Grey matters ethical dilemma: Transfer authorised

This dilemma, updated for 2023, was originally published in the June 2012 edition of The Review as ‘Bonus points’. It incorporates the themes of conflict of interest, respecting others, and speaking up

transfer authorised

Ray has completed nearly a year of his first job in a small branch of a bank, which he joined straight from school. His recent appraisal says that he has performed well and shows great potential. Accordingly, he is not surprised to be told by the assistant manager that the branch manager, Christine, wishes to speak to him.

Christine congratulates Ray on his performance and says that although, as a rule, staff are not able to participate in the bank’s bonus scheme until they have completed 12 months’ service, Ray has done very well and she wants to encourage him. She hands him an envelope, saying that because of the special nature of the payment and the bank’s rules on bonuses generally, he must ensure that he does not discuss it with anyone. Ray feels a little embarrassed to have been singled out but pleased to have made a good impression.

He wonders if he has done anything wrong in accepting the money

Ray enters the staff room where he opens the envelope and is pleasantly surprised to read that £500 has been transferred into his account. Christine includes a message saying that the bonus is her personal recognition of Ray’s hard work and good performance. Ray is a bit surprised at the comment which leaves him unsure whether the ‘bonus’ is from the bank or from Christine herself.

Although Christine has told Ray not to mention the award to anyone, which is the bank’s normal rule regarding bonus payments, he feels unable to keep this to himself. On the way home, he texts his friend Dan, whom he had met on the bank’s induction course, suggesting they meet later for a drink. Dan, who works in another branch but lives nearby, readily agrees.

Later that evening when Ray meets Dan, he says he’s had some good fortune and offers to buy him a drink, “not just the usual pint, but anything you like”. They order cocktails.

The payment could imply all sorts of things Dan asks what has prompted this unusual generosity and Ray says that he is not supposed to tell anyone, but he has received a bonus. Dan expresses surprise, saying that they don’t qualify for the bank’s bonus scheme and that staff have been warned that bonus payments will be very limited this year, so Ray getting one must surely be a mistake.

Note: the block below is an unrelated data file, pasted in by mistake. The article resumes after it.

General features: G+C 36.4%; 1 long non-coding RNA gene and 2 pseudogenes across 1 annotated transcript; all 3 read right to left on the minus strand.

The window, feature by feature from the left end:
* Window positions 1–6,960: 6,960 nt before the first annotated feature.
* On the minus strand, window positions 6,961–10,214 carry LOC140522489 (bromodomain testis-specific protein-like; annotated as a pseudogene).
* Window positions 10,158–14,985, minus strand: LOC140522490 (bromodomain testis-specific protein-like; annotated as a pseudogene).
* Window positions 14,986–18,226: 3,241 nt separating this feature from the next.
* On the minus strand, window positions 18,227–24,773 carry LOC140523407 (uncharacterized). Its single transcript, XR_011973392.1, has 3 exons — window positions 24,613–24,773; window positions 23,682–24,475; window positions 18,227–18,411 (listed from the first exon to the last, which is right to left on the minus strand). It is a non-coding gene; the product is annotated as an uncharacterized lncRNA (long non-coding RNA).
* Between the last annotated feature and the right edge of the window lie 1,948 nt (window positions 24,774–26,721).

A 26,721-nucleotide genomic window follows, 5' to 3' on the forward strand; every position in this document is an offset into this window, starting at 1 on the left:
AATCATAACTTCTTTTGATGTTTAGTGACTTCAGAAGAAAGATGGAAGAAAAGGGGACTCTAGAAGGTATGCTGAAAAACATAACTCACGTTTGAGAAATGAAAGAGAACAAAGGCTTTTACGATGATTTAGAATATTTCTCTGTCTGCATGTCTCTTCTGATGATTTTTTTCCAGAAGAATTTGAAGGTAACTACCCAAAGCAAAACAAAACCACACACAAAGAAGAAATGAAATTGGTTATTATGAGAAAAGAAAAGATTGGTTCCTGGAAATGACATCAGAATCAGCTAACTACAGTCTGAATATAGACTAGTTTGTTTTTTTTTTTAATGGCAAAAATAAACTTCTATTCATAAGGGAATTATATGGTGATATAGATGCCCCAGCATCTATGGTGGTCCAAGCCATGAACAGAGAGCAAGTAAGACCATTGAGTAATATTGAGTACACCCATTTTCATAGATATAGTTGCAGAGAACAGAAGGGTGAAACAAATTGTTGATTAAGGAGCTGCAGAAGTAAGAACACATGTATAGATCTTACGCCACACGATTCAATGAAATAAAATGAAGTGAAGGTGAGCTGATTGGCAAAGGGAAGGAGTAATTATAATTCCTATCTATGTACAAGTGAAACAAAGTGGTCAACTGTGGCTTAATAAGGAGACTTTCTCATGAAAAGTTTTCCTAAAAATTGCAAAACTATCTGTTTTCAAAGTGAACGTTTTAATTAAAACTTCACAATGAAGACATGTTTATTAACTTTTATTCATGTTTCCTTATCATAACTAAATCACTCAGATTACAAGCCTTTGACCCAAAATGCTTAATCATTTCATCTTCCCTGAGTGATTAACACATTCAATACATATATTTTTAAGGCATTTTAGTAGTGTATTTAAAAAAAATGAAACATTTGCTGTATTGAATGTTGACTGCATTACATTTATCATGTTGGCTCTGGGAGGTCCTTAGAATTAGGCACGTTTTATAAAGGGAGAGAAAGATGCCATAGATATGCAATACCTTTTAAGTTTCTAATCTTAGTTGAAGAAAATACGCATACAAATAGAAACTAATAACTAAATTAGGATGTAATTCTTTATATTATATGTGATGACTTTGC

Ray tells Dan that Christine had said that the bonus was personal. Despite Christine’s warning, he shows Dan the letter. Dan reads it and says that he is very surprised, and it looks as though Christine has given Ray the money out of her own pocket. He says this is rather unusual and he hopes that Ray has not been asked to do anything unusual by Christine.

Dan says that the payment might also be against the bank’s policy as it could imply all sorts of things but, even so, he is enjoying his drink bought with the proceeds of Ray’s bonus. Ray says that he is sure that he has done nothing wrong and suggests that they talk about something else, and the conversation turns to less controversial matters.

At the end of the evening, they go their separate ways, not having said any more about Ray’s bonus, but Ray awakes in the early hours and has difficulty going back to sleep. He wonders if he has done anything wrong in accepting the money or if anything he has done at work might have led to him getting the bonus, but he cannot think of anything.

Ray wonders if he should raise the matter with anyone in the branch, and if so, whom? He also wonders whether he should perhaps phone the helpline number that he was given on his induction, but he is unsure to whom he will be talking and if it will get back to Christine that he has called. That seems to be worse than doing nothing. In the end, Ray falls asleep with the matter unresolved.
What should Ray do? (Voting is now closed)

  1. Approach Christine directly to clarify the situation and return the bonus.
  2. Notwithstanding that he has been told not to discuss it with anyone, Ray should report it to whoever is responsible for HR matters in the branch.
  3. Call a staff helpline and raise the matter.
  4. Do nothing. He was very fortunate to have received a bonus in these difficult times. 
Published: 27 Jan 2023
  • Training, Competence and Culture
  • Integrity & Ethics
  • grey matters ethical dilemma
  • Code of Conduct

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